I doubt Arizona does it, but even if we did you would think you'd be pulling out your ID or whatever. Nope, she was simply telling them tht since she was a resident of whatever state she should get it.

Well then... yeah, that's a Special Snowflake...

buvezdevin

  • Hero Member
  • ***
  • Posts: 1556
Re: Special Snowflake Stories
« Reply #14485 on: April 15, 2012, 04:16:01 PM »
I saw what seemed to be a SS of the "technically, my dog *is* leashed, though not under my control" variety, though it may have been more a failure to comprehend the risk in the situation than entitlement leading the way.

We were leaving a multi-deck parking tower which is attached to one facility which does not allow dogs, but is also near a public park which I believe does allow dogs on leash.  The parking deck is used by many folks who are visiting the park, and it is paid parking, has an access gate to a path to the park, so seems intended that park visitors may use the deck without taking parking space reserved for non-park visitors.

It is a beautiful weekend day here, so lots of cars coming and going.

The way our car was heading was clear, though cars were coming from the other direction, and there were cars approaching behind us.  Suddenly, a mid-sized dog darted in front of our car, trailing a leash, and we stopped abruptly as did a car coming from the other direction.  We figured someone's dog got away from them, and thankfully was not hit.  Both we, and the driver from the other direction sat waiting for the dog's owner to get the dog.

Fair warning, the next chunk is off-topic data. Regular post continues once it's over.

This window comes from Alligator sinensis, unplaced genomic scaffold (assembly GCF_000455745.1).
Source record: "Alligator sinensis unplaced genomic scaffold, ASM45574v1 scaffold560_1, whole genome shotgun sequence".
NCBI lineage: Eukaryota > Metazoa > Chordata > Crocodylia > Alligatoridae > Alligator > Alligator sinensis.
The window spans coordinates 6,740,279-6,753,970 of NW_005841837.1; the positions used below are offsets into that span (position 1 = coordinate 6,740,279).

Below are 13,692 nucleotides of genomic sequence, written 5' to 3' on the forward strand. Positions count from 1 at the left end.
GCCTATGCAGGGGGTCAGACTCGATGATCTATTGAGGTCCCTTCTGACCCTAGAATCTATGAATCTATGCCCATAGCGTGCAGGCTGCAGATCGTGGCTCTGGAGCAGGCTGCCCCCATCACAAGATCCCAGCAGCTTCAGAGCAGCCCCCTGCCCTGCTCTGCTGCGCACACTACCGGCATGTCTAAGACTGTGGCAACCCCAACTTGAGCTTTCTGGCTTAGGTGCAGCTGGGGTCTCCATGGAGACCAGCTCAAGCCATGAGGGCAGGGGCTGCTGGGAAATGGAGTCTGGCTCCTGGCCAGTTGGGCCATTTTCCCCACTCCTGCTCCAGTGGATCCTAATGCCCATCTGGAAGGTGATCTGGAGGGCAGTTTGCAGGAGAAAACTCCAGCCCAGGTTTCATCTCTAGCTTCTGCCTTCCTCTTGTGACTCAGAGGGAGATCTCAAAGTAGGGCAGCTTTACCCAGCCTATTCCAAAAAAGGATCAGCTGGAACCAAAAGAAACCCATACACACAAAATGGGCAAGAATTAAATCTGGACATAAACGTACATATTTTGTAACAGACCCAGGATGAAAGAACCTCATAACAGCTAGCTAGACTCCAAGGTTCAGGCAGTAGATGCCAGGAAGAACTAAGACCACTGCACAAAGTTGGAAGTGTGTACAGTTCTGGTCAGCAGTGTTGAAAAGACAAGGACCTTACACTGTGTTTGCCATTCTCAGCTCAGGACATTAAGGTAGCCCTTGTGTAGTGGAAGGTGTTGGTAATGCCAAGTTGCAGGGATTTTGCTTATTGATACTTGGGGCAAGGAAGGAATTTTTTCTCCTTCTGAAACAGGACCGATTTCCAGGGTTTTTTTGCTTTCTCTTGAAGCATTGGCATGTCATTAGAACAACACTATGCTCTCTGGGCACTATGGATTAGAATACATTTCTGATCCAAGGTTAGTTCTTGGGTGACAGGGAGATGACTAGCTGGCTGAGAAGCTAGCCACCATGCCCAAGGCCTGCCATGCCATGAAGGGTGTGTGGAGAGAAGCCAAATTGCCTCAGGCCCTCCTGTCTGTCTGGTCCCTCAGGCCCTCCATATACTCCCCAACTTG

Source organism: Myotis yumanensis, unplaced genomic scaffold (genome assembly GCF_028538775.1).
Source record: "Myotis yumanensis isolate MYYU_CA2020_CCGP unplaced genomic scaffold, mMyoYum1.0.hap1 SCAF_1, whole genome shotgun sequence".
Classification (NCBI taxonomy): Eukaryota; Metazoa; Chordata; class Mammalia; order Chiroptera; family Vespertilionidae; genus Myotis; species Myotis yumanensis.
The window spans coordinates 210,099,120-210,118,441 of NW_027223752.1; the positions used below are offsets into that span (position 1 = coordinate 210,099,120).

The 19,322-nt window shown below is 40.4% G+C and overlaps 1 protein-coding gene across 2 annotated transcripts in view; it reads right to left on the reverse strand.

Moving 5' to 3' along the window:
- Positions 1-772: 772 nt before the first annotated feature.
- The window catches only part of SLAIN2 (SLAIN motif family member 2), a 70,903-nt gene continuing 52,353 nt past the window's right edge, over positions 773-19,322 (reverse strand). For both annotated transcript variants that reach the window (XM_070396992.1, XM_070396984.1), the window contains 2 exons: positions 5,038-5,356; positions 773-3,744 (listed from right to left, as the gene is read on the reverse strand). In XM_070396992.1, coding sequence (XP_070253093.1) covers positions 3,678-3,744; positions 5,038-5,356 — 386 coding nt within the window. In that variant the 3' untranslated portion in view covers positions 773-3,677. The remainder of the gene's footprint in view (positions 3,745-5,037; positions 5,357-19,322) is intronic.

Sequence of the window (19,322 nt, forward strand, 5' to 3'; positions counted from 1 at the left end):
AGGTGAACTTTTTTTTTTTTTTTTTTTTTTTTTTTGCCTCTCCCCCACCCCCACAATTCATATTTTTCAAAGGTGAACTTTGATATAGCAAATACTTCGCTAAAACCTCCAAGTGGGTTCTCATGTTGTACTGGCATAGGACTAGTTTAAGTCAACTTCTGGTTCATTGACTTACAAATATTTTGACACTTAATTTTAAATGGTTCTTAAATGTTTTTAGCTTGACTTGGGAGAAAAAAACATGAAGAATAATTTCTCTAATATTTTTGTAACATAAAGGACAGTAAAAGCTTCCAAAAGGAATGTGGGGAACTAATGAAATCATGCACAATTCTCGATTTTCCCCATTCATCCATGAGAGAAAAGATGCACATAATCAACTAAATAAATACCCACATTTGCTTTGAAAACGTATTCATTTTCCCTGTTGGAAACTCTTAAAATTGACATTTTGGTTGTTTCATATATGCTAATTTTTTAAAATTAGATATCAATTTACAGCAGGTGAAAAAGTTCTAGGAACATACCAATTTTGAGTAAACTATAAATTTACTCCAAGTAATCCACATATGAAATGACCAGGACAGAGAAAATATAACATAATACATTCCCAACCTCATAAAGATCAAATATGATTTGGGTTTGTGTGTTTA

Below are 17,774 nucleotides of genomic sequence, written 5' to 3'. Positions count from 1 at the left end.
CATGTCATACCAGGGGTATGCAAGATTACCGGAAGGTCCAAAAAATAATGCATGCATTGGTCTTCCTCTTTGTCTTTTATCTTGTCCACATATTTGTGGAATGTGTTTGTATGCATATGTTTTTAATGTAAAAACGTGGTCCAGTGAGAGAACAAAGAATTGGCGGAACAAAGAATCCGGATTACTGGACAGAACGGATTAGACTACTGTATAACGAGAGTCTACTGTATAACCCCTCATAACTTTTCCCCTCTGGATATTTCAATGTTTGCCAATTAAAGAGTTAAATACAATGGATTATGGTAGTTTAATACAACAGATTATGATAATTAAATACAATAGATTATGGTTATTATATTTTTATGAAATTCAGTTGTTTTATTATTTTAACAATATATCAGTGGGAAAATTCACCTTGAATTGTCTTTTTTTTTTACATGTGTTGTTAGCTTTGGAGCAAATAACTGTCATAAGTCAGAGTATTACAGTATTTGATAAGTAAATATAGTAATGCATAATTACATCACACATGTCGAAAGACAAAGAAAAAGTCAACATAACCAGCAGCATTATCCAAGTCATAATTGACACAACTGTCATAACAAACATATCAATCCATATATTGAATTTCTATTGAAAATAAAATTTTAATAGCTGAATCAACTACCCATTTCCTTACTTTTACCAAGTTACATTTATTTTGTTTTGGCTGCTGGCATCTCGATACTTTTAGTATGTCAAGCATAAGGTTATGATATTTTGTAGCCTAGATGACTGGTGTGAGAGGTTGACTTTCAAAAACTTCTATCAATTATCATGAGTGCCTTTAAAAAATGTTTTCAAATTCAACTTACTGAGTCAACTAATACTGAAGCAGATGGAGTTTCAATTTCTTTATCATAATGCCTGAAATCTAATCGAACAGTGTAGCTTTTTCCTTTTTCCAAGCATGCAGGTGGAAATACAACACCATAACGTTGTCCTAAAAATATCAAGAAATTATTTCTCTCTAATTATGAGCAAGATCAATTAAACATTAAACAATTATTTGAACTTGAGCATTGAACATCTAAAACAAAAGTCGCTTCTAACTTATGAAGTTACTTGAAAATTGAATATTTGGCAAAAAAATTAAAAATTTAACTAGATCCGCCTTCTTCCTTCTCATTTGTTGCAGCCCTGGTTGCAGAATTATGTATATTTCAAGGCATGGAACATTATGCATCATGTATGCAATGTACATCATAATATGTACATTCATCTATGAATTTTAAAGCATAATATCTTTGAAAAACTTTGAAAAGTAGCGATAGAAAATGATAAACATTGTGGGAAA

A woman came out from between some parked cars, called the dog without moving towards the dog, the dog thankfully did head in her direction though making a few detours.  The dog walked up to her, she started walking towards the car - without leaning over to pick up the dogs leash.  The dog followed her for three or four steps, then seemed to think "hey, running between cars is more fun" and took off again into the two lanes of cars which had begun cautiously starting to move.

The woman stayed by her car called the dog, and rinse, lather, repeat, but then she somehow got the dog into the car, though I never saw her pick up or reach for the leash.

I was watching, and thinking that she seemed to misunderstand the concept of a dog "being on leash" actually requiring someone to be on the other end of the leash.
Never refuse to do a kindness unless the act would work great injury to yourself, and never refuse to take a drink -- under any circumstances.
Mark Twain

gramma dishes

  • Super Hero!
  • ****
  • Posts: 8555
Re: Special Snowflake Stories
« Reply #14486 on: April 15, 2012, 05:26:29 PM »
I have seen a sign that read:  "Dogs, please note that your person must be on the other end of your leash."

Mental Magpie

  • Super Hero!
  • ****
  • Posts: 5867
Re: Special Snowflake Stories
« Reply #14487 on: April 15, 2012, 08:34:56 PM »